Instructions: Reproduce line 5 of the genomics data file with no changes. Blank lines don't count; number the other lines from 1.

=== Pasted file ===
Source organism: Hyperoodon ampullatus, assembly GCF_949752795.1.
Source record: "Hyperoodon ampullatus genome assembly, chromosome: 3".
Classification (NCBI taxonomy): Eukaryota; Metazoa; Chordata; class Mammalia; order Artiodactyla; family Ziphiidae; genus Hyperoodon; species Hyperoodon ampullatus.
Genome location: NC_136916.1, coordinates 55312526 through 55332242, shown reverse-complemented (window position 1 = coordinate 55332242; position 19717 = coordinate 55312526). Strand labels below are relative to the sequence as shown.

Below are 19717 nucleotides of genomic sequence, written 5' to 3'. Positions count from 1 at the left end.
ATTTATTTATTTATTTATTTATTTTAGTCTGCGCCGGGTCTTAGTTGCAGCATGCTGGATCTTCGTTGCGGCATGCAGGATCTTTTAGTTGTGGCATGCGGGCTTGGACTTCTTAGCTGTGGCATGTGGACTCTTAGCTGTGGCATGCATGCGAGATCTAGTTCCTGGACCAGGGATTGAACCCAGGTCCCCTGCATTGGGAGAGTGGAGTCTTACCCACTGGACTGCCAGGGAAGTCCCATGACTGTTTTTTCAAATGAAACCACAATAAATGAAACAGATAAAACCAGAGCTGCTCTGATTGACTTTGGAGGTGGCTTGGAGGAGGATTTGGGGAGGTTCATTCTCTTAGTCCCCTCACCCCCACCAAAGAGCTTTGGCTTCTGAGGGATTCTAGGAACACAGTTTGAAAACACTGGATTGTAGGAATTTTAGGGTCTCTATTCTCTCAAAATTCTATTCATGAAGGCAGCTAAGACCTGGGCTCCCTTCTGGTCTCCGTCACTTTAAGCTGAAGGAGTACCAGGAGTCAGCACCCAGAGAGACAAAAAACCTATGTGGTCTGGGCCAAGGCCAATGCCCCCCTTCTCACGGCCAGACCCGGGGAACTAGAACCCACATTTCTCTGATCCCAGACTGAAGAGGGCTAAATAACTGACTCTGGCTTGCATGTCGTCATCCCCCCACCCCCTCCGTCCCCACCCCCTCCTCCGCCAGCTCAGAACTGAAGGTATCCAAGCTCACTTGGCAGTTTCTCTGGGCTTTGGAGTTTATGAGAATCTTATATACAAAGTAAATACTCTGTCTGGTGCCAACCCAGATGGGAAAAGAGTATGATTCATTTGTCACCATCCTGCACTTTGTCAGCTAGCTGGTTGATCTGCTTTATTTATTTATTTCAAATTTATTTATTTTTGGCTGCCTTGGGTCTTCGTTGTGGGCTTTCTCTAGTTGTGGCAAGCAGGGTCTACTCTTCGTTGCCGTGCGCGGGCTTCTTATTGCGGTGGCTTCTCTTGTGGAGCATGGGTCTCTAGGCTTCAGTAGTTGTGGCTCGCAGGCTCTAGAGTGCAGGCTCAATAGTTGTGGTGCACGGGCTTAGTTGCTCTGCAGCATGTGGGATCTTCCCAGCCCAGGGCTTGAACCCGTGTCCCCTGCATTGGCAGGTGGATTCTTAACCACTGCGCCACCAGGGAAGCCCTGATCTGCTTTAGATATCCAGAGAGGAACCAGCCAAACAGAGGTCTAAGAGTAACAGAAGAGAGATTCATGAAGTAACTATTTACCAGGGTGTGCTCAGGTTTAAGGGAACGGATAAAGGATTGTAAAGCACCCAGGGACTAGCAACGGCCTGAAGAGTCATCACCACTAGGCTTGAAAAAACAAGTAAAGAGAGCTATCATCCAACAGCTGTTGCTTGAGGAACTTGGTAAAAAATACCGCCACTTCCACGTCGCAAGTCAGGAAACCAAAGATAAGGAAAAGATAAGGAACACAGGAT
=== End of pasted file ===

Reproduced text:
Below are 19717 nucleotides of genomic sequence, written 5' to 3'. Positions count from 1 at the left end.